The last-hour vote in Congress to avoid the “fiscal cliff” included a provision that extends the Mortgage Forgiveness Debt Relief Act through 2013, which is important to sustaining the nascent housing recovery in Las Vegas, local real estate professionals said Thursday.
The debt relief act, which was scheduled to expire at the end of 2012, waives forgiveness of mortgage debt from being counted as taxable income by the Internal Revenue Service.
That applies mainly to short sales of homes, or lender-approved sales for less than the principal mortgage balance. A homeowner who owes $150,000 on the mortgage and short sells for $100,000 would have been taxed on the $50,000 difference as income, placing them in a higher tax bracket.
Struggling homeowners who are considering a short sale or loan modification will be eligible for tax relief through Dec. 31 under the act passed in 2007 and originally scheduled to expire in 2009.
Short sales account for about 45 percent of all home sales in Las Vegas, the latest statistics from the Greater Las Vegas Association of Realtors show.
“I deal with a lot of short-sellers, and sellers were extremely worried about it here,” Wardley Real Estate agent Don Marti said. “I have people in short sales say, ‘If they don’t extend this (act), I’ll just let it go to foreclosure.'”
For some sellers, taxes incurred by the debt forgiveness could add up to tens of thousands of dollars, he said.
Channelle Beller of National Title Co. said short sales are a “huge part” of the Las Vegas market, where an estimated 60 percent of homeowners with a mortgage are under water, owing more than their home is worth.
“If we’re not more affected by this than anybody, we’re right up there,” she said. “It’s going to expire eventually, if not at the end of this year, and there are still people who need to short sell.”
National Title is presenting a free informational event at 10 a.m. Tuesday at 2425 E. Oquendo Road, with a certified public accountant to explain details of the mortgage debt relief act. Homes must be a primary residence to qualify, though rental homes sold at a loss can be deducted as business assets.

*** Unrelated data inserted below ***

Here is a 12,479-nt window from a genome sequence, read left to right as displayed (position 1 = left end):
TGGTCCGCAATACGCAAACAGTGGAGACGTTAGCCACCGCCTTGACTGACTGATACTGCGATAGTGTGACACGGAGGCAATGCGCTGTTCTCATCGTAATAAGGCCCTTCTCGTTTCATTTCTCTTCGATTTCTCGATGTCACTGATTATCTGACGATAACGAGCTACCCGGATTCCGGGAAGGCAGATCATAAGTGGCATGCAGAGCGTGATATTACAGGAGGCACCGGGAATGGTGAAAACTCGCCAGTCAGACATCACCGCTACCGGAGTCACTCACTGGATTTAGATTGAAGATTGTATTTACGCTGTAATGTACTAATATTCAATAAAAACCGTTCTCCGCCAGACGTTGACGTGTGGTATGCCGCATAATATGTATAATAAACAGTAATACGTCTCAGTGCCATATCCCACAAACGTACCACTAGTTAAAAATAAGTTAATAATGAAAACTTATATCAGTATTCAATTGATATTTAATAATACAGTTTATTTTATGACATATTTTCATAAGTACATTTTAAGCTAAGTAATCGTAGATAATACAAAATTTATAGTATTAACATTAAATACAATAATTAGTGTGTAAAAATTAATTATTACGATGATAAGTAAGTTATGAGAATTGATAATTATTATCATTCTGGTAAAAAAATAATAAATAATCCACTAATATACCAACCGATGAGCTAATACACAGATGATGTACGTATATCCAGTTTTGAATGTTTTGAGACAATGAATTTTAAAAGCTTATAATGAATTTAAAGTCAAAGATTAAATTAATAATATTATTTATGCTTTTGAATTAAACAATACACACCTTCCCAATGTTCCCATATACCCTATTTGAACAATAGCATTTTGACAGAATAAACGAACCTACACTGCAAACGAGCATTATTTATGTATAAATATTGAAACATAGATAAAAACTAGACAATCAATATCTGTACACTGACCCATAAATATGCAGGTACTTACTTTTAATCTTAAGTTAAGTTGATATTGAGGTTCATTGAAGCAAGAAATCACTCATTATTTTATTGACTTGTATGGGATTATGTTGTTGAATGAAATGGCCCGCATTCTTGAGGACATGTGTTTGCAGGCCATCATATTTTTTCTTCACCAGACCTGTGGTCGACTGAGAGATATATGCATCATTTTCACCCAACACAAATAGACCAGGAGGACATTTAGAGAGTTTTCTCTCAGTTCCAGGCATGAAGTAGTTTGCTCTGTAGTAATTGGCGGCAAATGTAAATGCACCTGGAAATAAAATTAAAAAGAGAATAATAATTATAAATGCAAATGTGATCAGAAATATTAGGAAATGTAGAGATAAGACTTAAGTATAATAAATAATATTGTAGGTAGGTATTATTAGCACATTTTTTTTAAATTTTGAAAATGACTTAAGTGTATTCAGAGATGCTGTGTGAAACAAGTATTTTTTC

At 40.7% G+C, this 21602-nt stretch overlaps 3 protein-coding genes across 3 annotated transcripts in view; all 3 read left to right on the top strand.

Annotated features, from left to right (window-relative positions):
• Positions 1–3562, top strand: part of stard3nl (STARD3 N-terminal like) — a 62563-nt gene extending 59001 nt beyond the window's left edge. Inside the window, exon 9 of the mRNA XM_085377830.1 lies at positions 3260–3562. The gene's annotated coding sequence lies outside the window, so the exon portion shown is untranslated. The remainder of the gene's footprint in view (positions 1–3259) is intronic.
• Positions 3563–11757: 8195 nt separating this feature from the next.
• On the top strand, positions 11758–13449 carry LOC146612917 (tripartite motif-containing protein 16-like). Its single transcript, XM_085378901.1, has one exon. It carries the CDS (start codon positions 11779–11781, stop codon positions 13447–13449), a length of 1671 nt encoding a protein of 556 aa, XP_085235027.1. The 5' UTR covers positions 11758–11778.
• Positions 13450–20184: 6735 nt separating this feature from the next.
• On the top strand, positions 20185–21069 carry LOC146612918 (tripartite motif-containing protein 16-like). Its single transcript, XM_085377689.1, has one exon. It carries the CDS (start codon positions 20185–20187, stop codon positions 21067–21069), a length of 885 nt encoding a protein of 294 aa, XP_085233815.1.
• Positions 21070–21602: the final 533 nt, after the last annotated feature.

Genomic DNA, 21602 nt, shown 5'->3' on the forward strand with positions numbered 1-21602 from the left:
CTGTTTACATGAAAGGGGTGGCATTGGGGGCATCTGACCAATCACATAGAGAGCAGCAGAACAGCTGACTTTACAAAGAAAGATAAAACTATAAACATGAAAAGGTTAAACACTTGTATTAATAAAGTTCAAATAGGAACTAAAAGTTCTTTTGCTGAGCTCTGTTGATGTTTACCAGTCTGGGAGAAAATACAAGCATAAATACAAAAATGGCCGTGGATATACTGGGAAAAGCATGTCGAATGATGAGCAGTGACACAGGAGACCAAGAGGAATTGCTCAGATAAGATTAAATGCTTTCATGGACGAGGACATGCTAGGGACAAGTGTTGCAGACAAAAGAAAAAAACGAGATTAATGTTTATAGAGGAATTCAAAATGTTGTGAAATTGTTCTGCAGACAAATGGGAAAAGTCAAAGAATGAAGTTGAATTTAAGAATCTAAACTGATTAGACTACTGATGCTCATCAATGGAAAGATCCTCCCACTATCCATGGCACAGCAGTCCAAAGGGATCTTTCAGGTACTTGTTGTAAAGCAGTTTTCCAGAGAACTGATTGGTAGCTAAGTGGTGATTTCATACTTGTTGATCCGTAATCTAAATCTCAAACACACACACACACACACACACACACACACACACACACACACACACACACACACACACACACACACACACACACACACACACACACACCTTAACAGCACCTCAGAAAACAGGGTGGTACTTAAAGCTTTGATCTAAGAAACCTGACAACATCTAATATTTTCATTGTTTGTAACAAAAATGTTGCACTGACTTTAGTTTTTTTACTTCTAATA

“Consumers have heard they’d be taxed as income,” Beller said. “There’s ways to write off that $100,000.”
The maximum amount that can be treated as qualified principal mortgage debt under the act is $2 million, or $1 million if married filing separately. Second mortgages are eligible if they were used for home improvements.
Short-sale agreements often include a plan to settle the remaining mortgage debt, Las Vegas real estate attorney Jamie Cogburn said. Otherwise, lenders can pursue the remaining balance under the loan agreement for up to six years.
Other real estate-related provisions in the bill:
■ Deduction for mortgage insurance premiums for filers making less than $110,000 is extended through 2013 and made retroactive to cover 2012. The tax break covers private mortgage insurance as well as mortgage insurance provided by the Federal Housing Administration, the Veterans Affairs and the Rural Housing Service.
■ Fifteen-year straight-line cost recovery for qualified leasehold improvements on commercial properties is extended through 2013 and made retroactive to cover 2012.
■ The 10 percent tax credit (up to $500) for homeowners for energy improvements to existing homes is extended through 2013 and made retroactive to cover 2012.